We got the fox traps in the mail yesterday. The Bear was, frankly, horrified. They looked exactly what you imagine a Bear trap looks like, only smaller, with the trigger plate in the middle of two metal semicircles that pry apart and are delicately held that way until SNAP! Reynard steps in the wrong place and his leg is gently gripped with the rubberized arms.
The Bear can hardly stand looking at the picture.
Actually, at its current setting, it snaps chopsticks in two. The Bear doesn't mind trapping the chicken-killing fox, but isn't sure he wants to wander out to find a howling fox with a broken leg. There's a way to set the force of the trap, supposedly, but, at the moment, color the Bear skeptical. Fox hunting is on hold for the time being. The Bear is thinking we should have gotten a cage trap.
The Bear was delighted that his wife found an old short story the Bear had written, entitled "The Funeral Disaster Story." It's a wry distillation of Sicily, or perhaps, Sicilians, at least the Bear's view of his years there. Lot's of flavor, and true to its title, although not, perhaps, as you might expect. It starts something like this:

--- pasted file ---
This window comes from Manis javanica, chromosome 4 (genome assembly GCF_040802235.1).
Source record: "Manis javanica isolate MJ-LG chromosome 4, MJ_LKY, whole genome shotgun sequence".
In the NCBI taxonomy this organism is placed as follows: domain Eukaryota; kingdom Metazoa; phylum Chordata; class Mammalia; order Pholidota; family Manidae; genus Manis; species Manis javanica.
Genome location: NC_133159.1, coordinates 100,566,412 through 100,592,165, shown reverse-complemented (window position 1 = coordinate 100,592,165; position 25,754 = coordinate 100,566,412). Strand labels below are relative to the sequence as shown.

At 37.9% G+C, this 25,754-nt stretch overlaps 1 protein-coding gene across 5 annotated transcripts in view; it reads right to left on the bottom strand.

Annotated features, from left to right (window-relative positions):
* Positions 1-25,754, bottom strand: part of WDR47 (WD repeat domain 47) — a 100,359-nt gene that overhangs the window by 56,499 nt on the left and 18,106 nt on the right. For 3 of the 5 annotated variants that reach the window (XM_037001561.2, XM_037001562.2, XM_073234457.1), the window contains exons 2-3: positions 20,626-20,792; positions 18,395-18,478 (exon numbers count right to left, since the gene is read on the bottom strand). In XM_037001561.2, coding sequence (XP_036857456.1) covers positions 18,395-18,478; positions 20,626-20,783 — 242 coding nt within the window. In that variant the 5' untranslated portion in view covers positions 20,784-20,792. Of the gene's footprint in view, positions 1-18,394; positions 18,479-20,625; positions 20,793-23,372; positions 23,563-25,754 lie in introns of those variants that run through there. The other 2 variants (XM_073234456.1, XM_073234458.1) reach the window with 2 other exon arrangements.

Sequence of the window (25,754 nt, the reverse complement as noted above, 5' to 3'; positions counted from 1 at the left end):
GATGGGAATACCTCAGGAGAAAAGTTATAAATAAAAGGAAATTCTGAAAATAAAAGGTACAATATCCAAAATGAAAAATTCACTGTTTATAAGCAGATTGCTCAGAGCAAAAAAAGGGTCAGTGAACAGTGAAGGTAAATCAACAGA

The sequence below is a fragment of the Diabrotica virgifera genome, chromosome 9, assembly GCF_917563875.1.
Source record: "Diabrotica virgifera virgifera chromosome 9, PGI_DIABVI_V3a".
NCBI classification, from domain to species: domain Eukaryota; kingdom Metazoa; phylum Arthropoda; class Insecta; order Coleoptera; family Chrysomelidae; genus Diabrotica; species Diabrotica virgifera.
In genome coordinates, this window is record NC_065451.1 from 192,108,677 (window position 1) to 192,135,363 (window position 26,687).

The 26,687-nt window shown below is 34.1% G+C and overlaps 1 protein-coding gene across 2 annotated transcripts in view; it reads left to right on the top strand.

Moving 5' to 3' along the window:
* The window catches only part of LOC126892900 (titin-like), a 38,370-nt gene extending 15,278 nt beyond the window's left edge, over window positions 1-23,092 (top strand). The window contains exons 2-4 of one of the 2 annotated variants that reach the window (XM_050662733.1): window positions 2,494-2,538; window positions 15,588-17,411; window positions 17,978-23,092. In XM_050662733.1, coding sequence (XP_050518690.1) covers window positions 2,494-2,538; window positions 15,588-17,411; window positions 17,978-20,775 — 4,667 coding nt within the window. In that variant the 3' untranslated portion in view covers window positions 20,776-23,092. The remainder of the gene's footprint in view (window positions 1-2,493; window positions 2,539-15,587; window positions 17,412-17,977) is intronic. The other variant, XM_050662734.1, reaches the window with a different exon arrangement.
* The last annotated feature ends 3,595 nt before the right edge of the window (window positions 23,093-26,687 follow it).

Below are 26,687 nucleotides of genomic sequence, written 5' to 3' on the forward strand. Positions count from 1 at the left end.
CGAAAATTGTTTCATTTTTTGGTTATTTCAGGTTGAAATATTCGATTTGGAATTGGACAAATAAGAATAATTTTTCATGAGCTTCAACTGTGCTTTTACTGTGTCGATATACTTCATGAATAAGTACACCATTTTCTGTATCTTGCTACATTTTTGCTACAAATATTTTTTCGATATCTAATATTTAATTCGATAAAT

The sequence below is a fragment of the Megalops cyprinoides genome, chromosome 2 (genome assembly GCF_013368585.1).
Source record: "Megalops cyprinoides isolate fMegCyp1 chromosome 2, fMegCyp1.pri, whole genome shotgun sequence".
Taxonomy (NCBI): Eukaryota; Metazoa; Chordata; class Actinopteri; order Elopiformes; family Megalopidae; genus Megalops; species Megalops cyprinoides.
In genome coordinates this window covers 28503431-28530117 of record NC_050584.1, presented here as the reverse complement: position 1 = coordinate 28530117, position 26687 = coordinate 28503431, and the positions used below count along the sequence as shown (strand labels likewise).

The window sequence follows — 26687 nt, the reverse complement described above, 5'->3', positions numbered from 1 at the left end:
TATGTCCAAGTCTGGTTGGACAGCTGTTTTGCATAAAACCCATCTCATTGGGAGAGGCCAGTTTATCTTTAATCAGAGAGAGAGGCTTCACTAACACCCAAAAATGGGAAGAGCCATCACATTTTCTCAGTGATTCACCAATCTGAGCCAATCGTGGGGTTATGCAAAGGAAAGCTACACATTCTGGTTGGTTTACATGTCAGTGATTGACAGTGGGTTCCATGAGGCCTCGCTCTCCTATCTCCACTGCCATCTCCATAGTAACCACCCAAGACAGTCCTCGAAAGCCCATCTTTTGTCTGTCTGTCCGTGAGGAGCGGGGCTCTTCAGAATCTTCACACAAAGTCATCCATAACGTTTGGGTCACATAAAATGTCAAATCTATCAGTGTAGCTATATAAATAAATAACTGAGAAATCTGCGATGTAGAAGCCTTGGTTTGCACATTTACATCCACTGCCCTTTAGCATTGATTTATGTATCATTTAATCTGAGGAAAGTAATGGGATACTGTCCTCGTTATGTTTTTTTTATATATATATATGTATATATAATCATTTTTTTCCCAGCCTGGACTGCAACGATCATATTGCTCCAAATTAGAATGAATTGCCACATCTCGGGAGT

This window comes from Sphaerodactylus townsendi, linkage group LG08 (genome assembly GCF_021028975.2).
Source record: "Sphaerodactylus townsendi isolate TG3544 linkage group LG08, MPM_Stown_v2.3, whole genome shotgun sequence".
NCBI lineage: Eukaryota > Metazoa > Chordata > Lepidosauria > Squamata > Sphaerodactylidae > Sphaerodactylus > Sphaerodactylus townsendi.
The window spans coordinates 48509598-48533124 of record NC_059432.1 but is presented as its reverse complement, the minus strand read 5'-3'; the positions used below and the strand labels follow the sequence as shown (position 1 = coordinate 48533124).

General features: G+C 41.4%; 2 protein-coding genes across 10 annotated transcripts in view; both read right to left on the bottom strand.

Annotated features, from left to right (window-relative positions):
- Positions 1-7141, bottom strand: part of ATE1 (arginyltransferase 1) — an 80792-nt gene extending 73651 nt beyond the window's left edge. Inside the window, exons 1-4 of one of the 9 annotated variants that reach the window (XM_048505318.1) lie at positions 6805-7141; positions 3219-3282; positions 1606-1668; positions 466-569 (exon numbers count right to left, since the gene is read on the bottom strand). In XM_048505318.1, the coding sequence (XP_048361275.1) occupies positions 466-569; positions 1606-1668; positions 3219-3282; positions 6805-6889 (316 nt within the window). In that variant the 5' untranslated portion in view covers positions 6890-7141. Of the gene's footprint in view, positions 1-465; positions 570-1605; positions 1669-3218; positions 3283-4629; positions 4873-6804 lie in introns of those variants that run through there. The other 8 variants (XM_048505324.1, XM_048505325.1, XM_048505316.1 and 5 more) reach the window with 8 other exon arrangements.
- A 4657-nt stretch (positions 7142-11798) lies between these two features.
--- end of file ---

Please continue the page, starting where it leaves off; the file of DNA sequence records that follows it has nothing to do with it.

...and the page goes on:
The Funeral Disaster Story
Filippo Martoglio and Guiseppe Grimaldi hated each other all their lives. God decreed, therefore, that their sons would be unable to claim one had outlived the other by so much as a breath. Through humble instruments such as The Red Man, a group of German tourists, and Movimento Socialista Italiano candidate Alfio Drago, their feud was brought to a decisive and holy end. It was both a disaster and a miracle, very much like every day in Sicily.
The circumstances surrounding the deaths of Belpasso's two most eminent citizens were remarkable enough, and remark the good people of the town did. The entire community joined together to embroider the facts of the common catastrophe, and the history of their rivalry, until the epic lay over the town like a fantastic tapestry those two long Sicilian summer days before the funerals. But as sure as amen follows nunc in hora mortis, each conversation would end with a sigh and an acknowledgement that at least now it was finally over.
Everyone was wrong.
More to come. It will be posted as a PDF with the other fiction, in the right-hand column.